mardi, août 03, 2010

United Kingdom: Counterfeit goods seizures reflect pressure on businesses

Counterfeit goods seizures reflect pressure on businesses

Contributed by Reynolds Porter Chamberlain LLP


Information published by the European Commission on July 23 2010 on the number of customs cases involving counterfeit goods shows that the United Kingdom faces a major problem with imported counterfeit products. The report reveals that the number of cases handled by UK Customs jumped by 63% from 1,295 to 2,117 between 2008 and 2009. However, the United Kingdom still lags behind other major EU economies: Austria, Belgium, Germany, Spain, France, Hungary, Italy and the Netherlands all handled more cases.

Businesses face serious problems as a result of counterfeit goods entering the United Kingdom from abroad; the increase in cases demonstrates the scale of the threat. The commission's data is all the more concerning for UK companies because cases involving products that are suspected of infringing IP rights reflect only a small proportion of the counterfeit goods entering the country.

The economic climate in 2009 meant that more consumers were tempted to purchase fake products. The trend also raises concerns about budgetary pressure on Her Majesty's Revenue and Customs, although the fact that the proceeds of counterfeit goods are used to fund organised crime makes such infringement a key target for the UK authorities.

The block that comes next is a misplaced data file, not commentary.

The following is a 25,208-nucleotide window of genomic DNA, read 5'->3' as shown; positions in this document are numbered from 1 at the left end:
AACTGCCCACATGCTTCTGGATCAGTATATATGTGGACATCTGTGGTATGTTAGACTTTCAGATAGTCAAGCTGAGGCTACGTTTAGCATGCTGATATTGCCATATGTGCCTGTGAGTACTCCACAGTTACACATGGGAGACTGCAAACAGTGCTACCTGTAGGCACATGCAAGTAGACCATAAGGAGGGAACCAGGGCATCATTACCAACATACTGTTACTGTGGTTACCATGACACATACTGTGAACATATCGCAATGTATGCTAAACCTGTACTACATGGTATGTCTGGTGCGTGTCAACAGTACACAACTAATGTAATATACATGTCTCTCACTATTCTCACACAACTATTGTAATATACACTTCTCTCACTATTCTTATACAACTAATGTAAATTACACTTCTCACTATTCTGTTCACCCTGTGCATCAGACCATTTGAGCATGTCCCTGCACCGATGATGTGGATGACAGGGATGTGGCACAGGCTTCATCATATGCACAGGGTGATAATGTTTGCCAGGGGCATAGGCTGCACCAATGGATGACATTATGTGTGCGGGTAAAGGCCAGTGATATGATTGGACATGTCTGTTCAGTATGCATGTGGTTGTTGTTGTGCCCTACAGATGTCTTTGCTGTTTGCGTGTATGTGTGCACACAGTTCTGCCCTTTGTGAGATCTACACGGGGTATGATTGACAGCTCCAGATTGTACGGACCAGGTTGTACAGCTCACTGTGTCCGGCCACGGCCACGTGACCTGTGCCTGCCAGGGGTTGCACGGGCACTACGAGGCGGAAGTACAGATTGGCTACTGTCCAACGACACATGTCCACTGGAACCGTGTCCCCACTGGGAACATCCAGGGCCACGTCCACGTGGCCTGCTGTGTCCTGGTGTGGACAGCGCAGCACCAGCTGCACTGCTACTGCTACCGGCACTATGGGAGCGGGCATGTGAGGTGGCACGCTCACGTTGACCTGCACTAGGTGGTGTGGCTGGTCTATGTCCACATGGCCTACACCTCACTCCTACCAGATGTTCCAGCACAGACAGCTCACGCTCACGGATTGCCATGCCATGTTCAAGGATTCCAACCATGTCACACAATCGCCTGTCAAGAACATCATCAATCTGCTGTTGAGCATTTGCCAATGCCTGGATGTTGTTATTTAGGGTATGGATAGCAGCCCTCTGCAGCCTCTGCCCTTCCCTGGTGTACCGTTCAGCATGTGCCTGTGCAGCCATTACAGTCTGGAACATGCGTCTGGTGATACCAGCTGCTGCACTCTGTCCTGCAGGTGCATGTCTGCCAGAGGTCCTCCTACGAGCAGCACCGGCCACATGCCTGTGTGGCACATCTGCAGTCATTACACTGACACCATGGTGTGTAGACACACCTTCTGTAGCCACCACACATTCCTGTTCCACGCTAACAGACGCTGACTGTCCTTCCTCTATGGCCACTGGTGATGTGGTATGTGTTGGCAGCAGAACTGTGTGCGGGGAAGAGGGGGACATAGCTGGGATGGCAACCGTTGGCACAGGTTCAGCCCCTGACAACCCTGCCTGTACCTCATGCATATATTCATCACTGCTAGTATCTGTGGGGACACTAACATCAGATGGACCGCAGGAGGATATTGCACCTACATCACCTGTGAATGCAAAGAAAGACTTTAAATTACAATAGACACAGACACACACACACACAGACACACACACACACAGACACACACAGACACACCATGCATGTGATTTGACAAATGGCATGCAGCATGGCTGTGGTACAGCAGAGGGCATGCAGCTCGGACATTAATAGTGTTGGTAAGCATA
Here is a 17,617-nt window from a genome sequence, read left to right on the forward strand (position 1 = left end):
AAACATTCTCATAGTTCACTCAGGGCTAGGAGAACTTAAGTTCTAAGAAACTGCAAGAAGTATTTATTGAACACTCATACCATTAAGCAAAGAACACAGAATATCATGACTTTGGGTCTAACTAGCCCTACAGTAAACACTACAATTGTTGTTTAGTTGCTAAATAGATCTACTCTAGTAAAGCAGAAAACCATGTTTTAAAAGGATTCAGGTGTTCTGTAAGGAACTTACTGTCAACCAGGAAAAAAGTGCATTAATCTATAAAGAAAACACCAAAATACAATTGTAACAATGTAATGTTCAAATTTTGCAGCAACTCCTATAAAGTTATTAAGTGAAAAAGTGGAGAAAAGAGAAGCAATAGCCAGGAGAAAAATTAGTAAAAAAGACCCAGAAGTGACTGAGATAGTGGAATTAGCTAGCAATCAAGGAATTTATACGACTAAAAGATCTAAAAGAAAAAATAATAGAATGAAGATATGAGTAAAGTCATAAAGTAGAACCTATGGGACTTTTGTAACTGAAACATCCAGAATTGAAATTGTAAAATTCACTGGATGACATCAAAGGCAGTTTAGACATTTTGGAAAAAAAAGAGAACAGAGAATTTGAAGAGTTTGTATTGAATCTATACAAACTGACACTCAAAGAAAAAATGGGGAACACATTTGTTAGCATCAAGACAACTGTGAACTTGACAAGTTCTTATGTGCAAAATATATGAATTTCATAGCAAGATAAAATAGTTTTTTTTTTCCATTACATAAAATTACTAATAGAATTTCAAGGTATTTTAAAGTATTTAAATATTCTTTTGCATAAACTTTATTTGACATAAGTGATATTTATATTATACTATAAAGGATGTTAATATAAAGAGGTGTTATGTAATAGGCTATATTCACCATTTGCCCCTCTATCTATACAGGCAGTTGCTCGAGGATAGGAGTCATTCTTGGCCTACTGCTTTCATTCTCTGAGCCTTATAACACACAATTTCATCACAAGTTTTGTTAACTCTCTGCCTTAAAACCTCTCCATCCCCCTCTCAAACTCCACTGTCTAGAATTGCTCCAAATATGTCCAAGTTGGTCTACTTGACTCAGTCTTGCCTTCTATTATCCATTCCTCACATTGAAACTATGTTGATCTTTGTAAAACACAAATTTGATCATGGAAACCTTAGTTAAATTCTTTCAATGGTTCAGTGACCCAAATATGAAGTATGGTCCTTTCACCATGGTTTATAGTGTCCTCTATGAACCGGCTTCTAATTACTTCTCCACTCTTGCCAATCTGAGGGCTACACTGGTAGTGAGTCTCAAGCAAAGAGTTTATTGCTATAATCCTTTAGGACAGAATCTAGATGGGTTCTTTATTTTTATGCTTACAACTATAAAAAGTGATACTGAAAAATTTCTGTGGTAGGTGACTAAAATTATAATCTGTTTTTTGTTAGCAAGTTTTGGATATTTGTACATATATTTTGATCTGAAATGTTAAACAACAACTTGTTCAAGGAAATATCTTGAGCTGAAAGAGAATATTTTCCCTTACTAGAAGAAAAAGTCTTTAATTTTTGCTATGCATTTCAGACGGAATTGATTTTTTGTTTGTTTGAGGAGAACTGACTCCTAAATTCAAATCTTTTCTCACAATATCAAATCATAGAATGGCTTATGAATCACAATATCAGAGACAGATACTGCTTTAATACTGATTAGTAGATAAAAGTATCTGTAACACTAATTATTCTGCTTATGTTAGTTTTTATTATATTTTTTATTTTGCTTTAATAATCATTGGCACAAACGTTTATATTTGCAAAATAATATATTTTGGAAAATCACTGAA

As many counterfeit goods go undetected by the EU customs authorities, companies must use the national laws in EU member states to protect their intellectual property after the goods have arrived. The commission's report showed that the majority of counterfeit items entering the European Union came from China, the United Arab Emirates and Hong Kong, with China alone accounting for 64% of suspect goods.

For further information on this topic please contact Andrew Hobson or Georgia Warren at Reynolds Porter Chamberlain LLP by telephone (+44 20 3060 6000), fax (+44 20 3060 7000) or email ( or